Review - 'Ready Player One'
I've been known to like a movie for being dumb so long as it's fun, I mean, look no further than my affinity for the Fast and Furious franchise. But is it possible for a movie to be intelligent, dumb and also fun all at the same time? Yeah, and I think I've just seen one, it's called Ready Player One. This is a film that has some of the most innovative, acrobatic and just jaw-dropping sequences that I've ever seen, while also having a pretty poorly pieced together plot filled with nonsensical coincidences and then sprinkled with some good-to-clunky dialogue.
Directed by Stephen Spielberg and based off of the polarizing book of the same name (of which I have not read), Ready Player One introduces audiences to the OASIS; a virtual world where people can escape to from their mundane lives in the real world. When the OASIS is threatened by a hostile take-over from a corporation called IOI, the "High Five", a group leading a real-life rebellion through the OASIS in a virtual clan, must stop the corporation's CEO from gaining access to the company.
Much like a video game, Ready Player One is a film where anything can happen and generally without a logical explanation. So if you're expecting a film with a narrative that makes sense, you're likely not going to find it here. Instead, you will find one of the most viscerally fun experiences with remarkable action sequences tailor-made for the big screen and enhanced by a jumbo-sized bucket of buttery popcorn.
First off, this isn't a movie for everyone. The film makes heavy use of pop-culture references from the 70's up until today, and while not being well-versed in pop-culture doesn't mean you won't have a good time, you may feel a bit out-of-the-loop. What really makes Ready Player One a film for a specific audience, though, is how much of it actually takes place in a video game. From the trailers I sort of got the impression that this would be a 50/50 live-action to CGI virtual world film, where in actuality, the movie spends about 75% of its time in the OASIS. For me, that's good, because Stephen Spielberg's interpretation of 2045 Ohio is oh so boring and is populated by pretty dull characters. For others it might be a bit of a sensory overload. There is A LOT happening at all times in this movie, and it may be too much for people simply looking for a cut-and-dry adventure rooted in a tangible world.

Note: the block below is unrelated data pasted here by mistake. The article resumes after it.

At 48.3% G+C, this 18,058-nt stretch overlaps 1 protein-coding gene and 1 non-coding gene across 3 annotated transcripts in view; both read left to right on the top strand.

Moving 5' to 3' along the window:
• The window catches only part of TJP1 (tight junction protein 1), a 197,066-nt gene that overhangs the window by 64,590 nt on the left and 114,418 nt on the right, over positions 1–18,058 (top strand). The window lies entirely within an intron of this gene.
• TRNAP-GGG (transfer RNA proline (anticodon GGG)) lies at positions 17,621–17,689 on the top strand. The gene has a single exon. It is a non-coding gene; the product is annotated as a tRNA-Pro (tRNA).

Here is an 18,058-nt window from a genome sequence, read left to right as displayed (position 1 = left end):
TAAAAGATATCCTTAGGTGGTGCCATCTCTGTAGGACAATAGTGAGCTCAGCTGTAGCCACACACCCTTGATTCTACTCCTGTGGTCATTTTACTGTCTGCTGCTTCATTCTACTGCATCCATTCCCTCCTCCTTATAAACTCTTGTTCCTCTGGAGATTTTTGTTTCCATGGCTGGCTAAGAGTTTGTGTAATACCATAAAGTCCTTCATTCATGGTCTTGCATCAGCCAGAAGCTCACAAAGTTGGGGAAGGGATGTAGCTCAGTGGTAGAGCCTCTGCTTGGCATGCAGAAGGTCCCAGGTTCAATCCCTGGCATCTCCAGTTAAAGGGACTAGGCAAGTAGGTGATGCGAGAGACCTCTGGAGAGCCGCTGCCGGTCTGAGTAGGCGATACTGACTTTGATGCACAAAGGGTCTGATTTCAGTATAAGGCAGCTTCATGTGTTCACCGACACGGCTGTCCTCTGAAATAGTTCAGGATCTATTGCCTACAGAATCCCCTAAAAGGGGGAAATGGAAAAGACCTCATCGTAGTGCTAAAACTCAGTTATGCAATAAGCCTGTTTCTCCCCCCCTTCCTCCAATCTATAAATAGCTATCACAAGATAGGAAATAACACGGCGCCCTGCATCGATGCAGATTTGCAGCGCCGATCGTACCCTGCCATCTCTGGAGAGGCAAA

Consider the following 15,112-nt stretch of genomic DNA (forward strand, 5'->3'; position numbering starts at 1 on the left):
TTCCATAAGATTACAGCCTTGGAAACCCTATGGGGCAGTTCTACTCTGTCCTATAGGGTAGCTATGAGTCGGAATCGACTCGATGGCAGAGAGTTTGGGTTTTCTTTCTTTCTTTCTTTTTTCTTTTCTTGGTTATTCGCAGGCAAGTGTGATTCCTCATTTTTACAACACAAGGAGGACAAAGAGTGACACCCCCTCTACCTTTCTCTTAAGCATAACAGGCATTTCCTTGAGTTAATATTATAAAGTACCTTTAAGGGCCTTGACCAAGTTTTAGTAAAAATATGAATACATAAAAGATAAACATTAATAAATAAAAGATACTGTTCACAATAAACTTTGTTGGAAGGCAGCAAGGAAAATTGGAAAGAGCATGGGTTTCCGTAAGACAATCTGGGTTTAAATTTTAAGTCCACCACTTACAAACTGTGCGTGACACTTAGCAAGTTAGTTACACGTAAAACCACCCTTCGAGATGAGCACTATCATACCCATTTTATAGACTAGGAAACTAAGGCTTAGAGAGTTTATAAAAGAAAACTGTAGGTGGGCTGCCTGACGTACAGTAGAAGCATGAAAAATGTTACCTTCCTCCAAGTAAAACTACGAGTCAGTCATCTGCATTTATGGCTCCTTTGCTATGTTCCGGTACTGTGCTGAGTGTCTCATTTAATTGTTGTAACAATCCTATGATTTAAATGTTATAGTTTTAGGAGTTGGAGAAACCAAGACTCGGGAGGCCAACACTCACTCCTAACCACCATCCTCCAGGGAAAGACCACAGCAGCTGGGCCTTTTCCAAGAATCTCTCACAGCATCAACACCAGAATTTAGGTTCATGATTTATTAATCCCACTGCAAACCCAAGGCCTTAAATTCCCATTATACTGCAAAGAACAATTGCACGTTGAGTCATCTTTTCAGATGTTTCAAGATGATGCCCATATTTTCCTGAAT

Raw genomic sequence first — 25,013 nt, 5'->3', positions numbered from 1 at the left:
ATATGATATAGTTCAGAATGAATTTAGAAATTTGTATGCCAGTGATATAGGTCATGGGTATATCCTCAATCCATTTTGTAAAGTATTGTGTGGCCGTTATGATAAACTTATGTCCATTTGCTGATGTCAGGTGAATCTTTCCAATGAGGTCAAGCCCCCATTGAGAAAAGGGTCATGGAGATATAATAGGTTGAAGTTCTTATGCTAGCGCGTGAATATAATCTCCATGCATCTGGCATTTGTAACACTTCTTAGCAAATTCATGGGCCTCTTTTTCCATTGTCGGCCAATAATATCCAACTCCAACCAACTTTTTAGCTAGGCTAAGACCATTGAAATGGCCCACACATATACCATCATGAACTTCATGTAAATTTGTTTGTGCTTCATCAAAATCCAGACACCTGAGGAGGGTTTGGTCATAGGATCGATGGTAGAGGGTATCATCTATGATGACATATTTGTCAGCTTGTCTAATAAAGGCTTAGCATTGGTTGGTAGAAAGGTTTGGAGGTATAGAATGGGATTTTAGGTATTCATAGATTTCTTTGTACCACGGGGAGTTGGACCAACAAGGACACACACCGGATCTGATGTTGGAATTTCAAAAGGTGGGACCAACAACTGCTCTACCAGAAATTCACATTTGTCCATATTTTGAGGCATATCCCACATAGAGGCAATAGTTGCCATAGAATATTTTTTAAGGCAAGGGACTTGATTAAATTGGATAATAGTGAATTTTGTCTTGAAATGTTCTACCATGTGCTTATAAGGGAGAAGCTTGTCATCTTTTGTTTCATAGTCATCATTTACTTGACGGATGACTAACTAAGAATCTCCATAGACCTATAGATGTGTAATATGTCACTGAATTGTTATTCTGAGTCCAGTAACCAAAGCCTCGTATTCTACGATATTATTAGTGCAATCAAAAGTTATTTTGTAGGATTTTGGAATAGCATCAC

That said, what Stephen Spielberg is able to accomplish without having the restraints of the real world holding him down is astonishing. There are three huge action sequences that populate the first, second and third act of this film and each one brings an exciting exuberance and creativity to the table. The race which has been seen in a all of the marketing material is an immensely exhilarating experience that, for me, took the cake. There's also a surprising sequence that will either offend of hit just the right note for many viewers...for me, well, it played me like a fiddle. Offended or not; you will not be able to deny the craft that went into conceiving all of the sequences in the movie.
Where Ready Player One stumbles a bit is with its messaging. The movie portrays the OASIS as this incredibly colorful and fun world where anything can happen, and juxtaposes it against the grey-hued, dilapidated slums of 2045 Ohio, and then tells us that we need to spend more time in the real world. This juxtaposition is further exacerbated by the film's lead, Ty Sheridan, who's virtual character, Parzival, is more compelling than his flesh-and-blood character, Wade (Yes, I know they're played by the same person, but still). Wade is honestly a pretty bland hero, and while the movie wants to make a case for why we as people need to spend more time in the real world, it really comes off as an advertisement for why the OASIS is so awesome.
The rest of the cast varies from good to completely hammy. Olivia Cooke does a great job as Art3mis/Samantha. She plays a spunky, capable hero who manages to find some decent chemistry with Sheridan. Lena Waithe does a fine job portraying two genders that are both the same character. Then there's Mark Rylance, who I at times loved and at other times, well, didn't. You'll have to see him to know what I mean, but it's a...hmm...daring performance? I guess that's a fair way to put it. Then we have Ben Mendelsohn, who is the very definition of a flat, mustache-twirling villain with not much else going on under the hood.
If you think Ready Player One might be for you, please see it in the theater. This is a movie that benefits strongly from the big-screen format and will likely lose some of its grandeur when it translates to the smaller screen. Spielberg knows his way around an action sequence and injects so much fun and creativity into nearly every single frame, even if some of the dramatic beats fall flat. This is a big popcorn movie that has some interesting underlying themes to think on, but mostly, it's just a massively fun, dopey time at the movies, and if that's all you're looking for what are you waiting for?